The company’s total installed PV capacity throughout China stood at roughly 1.23 GW by the end of April, according to preliminary operating statistics. The figures suggest that the company has already added approximately 80 MW of operational PV capacity to its portfolio this year, as it reported that its cumulative installed capacity in China had reached 1.15 GW at the end of December. It passed the 1 GW mark at some point in the second half of 2016, on about 200 MW of new capacity additions.

In late March, Kong Sun recorded a $7.9 million profit for the 12 months to the end of December, up from a loss of 98.9 million yuan ($14.4 million) in 2015. The results were broadly in line with a forecast it issued in February. It connected 680.8 MW of solar capacity to the grid throughout 2016.

The company — which muscled its way into the Chinese solar market in 2014, after initial successes in property investment — continues to expand its operational PV portfolio. It now has access to a credit line of up to 5 billion yuan from Beijing-based China Kangfu International Leasing, one of its primary financing partners.

Good news coming from India’s EPC companies

RaysExperts adds 30 MW to its Rays Solar Park in just 90 days, whereas Rays Infra Power makes it on to IHS Markit’s top 10 EPC companies list, outside U.S. and China.

Between January and March of this year, solar EPC company RaysExperts added 30 MW capacity to Rays Solar Park, located in Kolayat in the Bikaner district of the Indian state of Rajasthan, which is expected to generate 50.67 million kWh of electricity in the first year.

Located in the highest irradiation zone in India, the new commissioned projects have led to Rays Solar Park’s 100% capacity expansion, with the financial support coming from local banks such as SBI, Kotak Mahindra, HDFC bank.

“Challenges that we were able to overcome pertained to the scarcity of skilled labour in such a remote area, heavy dust storms, sandy and loose soil land surface, lack of internet and other basic amenities. We believe this will restore the falling confidence regarding solar amongst customers,” said Rahul Gupta, Rays Experts CEO, adding that this indeed marks a watershed moment for the company.

In the recently released Solar EPC and O&M Provider Q1 2017 by IHS Technology, Indian solar energy firm Rays Power Infra Pvt Ltd ranked among the top 10 EPC companies outside the U.S. and China.

Though India’s PV demand continues to grow, the combined market share of its five largest EPC companies has shrunk from 63% to 46%, owing to the market’s overall growth, says Rays Power Infra.

The rankings saw no change at the top, with TBEA and First Solar keeping the lead roles among the EPC companies globally. However, according to Ray Power Infra, they are losing market share, having installed less than 100 MW more in 2016 as compared to 2015, while at the same time as global non-residential PV demand grew by 38%.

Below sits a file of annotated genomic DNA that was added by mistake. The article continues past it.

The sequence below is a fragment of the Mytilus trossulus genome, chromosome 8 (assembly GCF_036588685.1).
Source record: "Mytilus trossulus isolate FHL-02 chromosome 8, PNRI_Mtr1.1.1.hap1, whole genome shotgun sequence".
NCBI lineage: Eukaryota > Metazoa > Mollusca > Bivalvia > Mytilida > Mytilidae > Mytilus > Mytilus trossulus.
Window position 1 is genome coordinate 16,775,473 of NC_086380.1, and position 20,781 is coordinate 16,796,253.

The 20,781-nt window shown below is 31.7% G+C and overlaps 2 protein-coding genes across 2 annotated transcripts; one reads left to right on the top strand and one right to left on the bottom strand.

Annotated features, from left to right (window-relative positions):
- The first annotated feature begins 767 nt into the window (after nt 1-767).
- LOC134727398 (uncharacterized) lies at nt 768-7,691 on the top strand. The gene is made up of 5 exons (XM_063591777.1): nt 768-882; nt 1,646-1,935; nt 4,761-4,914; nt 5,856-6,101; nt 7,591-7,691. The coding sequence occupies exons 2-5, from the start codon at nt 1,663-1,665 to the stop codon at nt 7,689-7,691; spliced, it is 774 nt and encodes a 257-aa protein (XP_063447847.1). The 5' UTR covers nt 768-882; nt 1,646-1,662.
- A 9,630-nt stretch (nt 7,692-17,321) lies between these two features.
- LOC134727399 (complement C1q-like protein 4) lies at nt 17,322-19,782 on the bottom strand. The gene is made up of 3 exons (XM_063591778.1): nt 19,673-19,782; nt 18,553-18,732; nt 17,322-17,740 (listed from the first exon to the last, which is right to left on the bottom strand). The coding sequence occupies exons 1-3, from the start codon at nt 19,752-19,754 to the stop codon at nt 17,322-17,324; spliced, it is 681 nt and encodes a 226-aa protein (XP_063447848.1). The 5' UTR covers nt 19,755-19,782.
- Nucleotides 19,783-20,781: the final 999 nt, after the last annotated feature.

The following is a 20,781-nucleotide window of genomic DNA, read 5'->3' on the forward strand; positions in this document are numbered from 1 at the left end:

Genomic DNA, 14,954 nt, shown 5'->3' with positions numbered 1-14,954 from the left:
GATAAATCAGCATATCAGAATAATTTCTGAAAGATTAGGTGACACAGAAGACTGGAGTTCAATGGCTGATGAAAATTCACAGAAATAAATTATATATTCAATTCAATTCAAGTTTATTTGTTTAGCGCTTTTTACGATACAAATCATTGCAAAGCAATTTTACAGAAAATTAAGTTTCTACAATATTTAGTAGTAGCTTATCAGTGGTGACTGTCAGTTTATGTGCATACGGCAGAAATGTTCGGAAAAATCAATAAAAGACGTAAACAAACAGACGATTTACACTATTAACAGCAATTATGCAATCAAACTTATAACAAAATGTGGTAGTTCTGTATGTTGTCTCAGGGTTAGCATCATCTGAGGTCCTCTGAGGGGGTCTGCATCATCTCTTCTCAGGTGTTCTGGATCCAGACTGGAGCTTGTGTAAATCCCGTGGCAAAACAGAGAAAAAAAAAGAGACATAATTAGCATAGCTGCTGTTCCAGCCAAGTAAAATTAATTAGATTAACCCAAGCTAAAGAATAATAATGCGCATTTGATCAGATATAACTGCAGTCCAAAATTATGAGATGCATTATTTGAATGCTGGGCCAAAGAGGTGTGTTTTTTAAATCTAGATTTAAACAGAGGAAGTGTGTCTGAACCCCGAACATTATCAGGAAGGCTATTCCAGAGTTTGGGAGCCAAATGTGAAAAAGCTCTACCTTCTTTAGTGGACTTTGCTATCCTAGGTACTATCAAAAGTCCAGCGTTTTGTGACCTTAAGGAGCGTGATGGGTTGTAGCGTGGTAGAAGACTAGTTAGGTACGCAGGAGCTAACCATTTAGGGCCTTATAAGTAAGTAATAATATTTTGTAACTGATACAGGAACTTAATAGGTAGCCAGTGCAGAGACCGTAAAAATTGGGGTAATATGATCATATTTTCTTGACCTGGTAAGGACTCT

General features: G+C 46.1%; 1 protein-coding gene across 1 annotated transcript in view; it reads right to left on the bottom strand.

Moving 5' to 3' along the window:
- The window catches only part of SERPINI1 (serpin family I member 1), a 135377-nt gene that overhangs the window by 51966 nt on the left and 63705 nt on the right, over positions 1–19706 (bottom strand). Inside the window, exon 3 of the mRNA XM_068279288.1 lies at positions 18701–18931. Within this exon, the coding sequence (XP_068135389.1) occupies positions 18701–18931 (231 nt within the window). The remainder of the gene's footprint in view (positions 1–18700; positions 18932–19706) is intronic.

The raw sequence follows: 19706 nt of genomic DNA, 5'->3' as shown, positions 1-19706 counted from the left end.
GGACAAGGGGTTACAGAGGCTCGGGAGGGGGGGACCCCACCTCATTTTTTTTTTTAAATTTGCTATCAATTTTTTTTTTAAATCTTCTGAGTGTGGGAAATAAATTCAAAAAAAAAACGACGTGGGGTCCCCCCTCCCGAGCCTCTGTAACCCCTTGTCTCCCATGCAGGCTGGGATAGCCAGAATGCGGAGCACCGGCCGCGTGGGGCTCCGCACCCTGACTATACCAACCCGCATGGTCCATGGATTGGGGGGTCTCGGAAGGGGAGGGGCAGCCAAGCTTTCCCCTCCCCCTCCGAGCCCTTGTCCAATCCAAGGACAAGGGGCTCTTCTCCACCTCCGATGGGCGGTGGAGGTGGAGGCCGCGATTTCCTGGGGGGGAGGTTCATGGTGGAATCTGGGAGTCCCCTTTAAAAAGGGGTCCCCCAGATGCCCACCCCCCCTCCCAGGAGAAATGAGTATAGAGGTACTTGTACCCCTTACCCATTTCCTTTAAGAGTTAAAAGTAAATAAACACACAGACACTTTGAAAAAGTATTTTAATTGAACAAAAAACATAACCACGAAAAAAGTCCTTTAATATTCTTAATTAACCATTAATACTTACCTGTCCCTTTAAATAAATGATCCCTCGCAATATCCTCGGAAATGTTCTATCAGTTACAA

Commenting on the IHS Technology’s rankings, Ketan Mehta C.E.O., Rays Power Infra CEO said: “Though China and the United States remain key markets for the largest PV projects, India is surfacing as a new growth market outside of those regions. Rays Power Infra ranks at number 5, followed by Juwi, Mahindra Susten, Conergy, ACCIONA and TSK across India, Japan, Thailand, UK, Australia, Rest of Americas, Rest of Europe, rest of Asia Pacific and rest of Africa and the Middle East.”

Midsummer sees profit increase for FY 2016

Financial results for 2016 posted by the Swedish thin film equipment supplier show that revenues almost doubled to SEK 60 million ($6.8 million) for the full year. Midsummer also saw a significant profit increase to SEK 10 million ($1.1 million).

Midsummer received several orders for its DUO system for CIGS manufacturing, amid increased interest in thin film production from several Asian manufacturers.

“2016 was a record year for us,” says Midsummer CEO Sven Lindström. “We did some great business, and the market acceptance for our solar energy technology solutions increased, which resulted in several orders for our compact DUO thin film solar cell manufacturing system.”

Despite continuing price pressure from crystalline silicon, 2016 was something of a boom year for CIGS equipment suppliers. Alongside Midsummer’s successes, German supplier Manz entered into a major partnership in China, and continued to build on this posting positive results for the first quarter of 2017.

Laser specialists LPKF also posted strong results for Q1 2017, stating that improved performance in its solar equipment segment, which manufactures lasering equipment for thin film production, was the main reason for revenue increase.

Midsummer is also expecting its success to continue in 2017. “We have yet again shown that we are the leading provider of advanced solar technology solutions for the production of thin film solar panels, continues Lindström. “We look forward to the future, with continued development and increased sales of our solutions in the global market.”